Approaches of Discourse Analysis.

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Approaches of Discourse Analysis. by Mind Map: Approaches of Discourse Analysis.

1. Feminist Post-structualist discourse analysis (FPDA) FPDA can be defined as an approach to analysing intertextualised discourses in spoken interaction and other types of text. It draws upon the poststructuralist principles of complexity, plurality, ambiguity, connection, recognition, diversity, textual playfulness, functionality and transformation. The feminist perspective on poststructuralist discourse analysis considers gender differentiation to be a dominant discourse among competing discourses when analysing all types of text. Baxter, 2007)). FPDA adopts exactly parallel methods to its partner, but without the focus on a feminist perspective where gender differentiation is key.

2. Discourse Analysis (DA) Discourse Analysis (DA) has a strong focus on studying language in its own right, although it is often appropriated as an analytic tool by researchers from other disciplines. Like CA, this approach in its diverse strands recognizes that there is an orderliness, logic and meaningfulness to linguistic performance.The hallmark of DA however, is its recognition of the variability in and the context dependence of participants‘ discourse. In fact, in Discourse Analysis there are some key features such as Principle of variability, Constructed and constructive nature of language, Interpretive repertoire, and combinations of macro and micro-analytical approaches.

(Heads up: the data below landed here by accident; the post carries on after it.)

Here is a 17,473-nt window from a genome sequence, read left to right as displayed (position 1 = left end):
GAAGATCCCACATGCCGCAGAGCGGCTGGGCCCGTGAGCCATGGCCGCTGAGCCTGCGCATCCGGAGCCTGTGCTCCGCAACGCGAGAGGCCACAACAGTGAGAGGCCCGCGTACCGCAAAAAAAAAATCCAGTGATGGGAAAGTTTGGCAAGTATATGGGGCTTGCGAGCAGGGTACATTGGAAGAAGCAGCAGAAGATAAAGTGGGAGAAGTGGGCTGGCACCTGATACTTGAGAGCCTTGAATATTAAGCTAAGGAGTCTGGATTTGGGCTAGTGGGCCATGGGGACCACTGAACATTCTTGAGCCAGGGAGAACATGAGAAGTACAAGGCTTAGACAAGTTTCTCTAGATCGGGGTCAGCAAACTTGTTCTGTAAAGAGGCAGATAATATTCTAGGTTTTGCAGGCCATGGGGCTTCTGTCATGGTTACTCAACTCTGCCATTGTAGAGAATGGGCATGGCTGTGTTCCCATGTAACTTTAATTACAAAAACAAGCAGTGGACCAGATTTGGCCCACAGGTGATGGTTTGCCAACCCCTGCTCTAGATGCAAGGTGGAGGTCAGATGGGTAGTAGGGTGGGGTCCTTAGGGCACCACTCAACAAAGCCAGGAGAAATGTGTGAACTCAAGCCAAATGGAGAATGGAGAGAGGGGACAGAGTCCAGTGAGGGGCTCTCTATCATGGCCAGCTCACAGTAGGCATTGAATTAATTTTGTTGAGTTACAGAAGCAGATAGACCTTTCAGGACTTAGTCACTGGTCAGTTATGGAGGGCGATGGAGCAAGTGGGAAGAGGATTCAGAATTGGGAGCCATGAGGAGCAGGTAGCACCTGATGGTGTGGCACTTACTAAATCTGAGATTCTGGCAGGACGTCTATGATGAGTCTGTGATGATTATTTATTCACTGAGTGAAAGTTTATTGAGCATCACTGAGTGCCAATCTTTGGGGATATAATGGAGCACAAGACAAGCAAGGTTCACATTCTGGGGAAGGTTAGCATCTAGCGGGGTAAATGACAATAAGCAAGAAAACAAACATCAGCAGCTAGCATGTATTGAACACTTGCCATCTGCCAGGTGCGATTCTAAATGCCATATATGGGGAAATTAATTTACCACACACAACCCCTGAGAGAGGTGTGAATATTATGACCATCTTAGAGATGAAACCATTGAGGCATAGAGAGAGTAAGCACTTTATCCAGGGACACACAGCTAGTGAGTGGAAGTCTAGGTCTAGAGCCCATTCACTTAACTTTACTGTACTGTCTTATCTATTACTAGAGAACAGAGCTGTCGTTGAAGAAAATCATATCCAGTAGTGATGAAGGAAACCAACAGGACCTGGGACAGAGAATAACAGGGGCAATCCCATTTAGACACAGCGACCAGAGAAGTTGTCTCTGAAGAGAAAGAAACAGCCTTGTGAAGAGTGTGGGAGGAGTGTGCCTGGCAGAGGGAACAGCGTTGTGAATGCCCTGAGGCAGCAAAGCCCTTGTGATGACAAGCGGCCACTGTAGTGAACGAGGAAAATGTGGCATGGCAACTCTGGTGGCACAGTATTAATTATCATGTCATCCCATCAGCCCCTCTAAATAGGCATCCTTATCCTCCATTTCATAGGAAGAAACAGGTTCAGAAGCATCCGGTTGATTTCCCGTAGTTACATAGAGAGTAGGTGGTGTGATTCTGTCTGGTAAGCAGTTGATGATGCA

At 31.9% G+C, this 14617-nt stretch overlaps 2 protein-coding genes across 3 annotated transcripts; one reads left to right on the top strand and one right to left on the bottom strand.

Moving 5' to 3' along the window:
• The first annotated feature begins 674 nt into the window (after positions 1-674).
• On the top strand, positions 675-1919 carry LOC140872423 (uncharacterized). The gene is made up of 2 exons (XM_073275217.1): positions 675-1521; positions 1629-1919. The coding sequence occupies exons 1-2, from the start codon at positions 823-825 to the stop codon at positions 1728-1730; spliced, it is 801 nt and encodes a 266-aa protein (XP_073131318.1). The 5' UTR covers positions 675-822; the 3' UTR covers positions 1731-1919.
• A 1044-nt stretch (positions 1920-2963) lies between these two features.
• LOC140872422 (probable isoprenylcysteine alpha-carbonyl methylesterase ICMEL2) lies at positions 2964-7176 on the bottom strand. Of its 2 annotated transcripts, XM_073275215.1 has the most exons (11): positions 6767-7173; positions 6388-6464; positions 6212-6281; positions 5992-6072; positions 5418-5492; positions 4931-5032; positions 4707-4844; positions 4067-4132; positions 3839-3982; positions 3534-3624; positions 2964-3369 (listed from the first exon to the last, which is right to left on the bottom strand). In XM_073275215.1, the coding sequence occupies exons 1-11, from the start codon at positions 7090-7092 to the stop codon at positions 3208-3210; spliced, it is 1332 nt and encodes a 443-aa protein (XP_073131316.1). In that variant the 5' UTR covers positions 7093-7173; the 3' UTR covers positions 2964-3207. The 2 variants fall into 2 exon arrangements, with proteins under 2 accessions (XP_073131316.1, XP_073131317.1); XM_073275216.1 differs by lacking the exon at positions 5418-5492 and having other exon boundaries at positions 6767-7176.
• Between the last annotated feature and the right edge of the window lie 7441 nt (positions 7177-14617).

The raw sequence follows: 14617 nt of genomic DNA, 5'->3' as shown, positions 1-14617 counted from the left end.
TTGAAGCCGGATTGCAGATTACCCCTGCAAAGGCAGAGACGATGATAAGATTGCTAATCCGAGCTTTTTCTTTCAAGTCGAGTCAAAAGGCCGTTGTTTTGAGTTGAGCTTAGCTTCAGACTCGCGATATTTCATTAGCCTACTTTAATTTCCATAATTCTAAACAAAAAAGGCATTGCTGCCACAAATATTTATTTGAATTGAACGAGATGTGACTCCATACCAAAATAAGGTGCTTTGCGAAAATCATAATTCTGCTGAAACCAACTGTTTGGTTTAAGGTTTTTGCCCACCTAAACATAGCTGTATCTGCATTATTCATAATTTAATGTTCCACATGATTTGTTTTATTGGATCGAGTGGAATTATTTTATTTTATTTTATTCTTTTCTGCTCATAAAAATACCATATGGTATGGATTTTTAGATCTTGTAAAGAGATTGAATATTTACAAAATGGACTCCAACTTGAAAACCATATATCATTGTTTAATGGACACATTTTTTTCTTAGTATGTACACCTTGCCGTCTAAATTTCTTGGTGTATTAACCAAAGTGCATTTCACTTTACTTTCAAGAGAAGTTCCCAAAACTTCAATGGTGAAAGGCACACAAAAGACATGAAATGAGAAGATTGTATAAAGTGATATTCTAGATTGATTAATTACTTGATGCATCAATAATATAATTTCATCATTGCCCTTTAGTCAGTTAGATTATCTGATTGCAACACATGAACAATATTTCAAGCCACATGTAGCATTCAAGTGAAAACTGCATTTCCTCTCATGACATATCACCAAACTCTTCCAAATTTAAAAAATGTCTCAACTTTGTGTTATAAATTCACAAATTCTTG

3. Conversation Analysis (CA) Conversation Analysis CA, examines social interaction, specifically spoken interaction. It studies talk produced in everyday conversation which practitioners prefer to call "talk-in interaction". CA object of study focuses on natural occurring interactions. This analysis could be made from a video or tape-recordings and their transcripts which led analysts uncover various things that are not seen easily or at first sight in a conversation. Sacks (1992) raised the possibility of investigating utterances as social actions which speakers use to get things done or to avoid getting things done in the course of a conversation with others.

4. Critical Discourse Analysis (CDA) CDA is useful to linguistic scholars because, like CA and DA, it analyses real, and oftenextended, samples of spoken and written discourse. However, unlike CA in particular, CDA adopts a macro-analytical view of the world in that it takes the notion of discourse in its widest sense.Thus CDA research specifically considers how language works within institutional and political discourses. For example, in education, organisations, media, government), as well as specific discourses (around gender and class), in order to uncover overt or more often, covert inequalities in social relationships. Furthermore, CDA does not regard itself as a coherent theory, a sub-discipline of discourse analysis or as a methodological approach like CA and DA. Rather, it views itself as a "critical" perspective, or programme of scholarship which can be combined with other approaches and commissioned by scholars working in a range of disciplines related both to linguistics and to the social sciences more generally.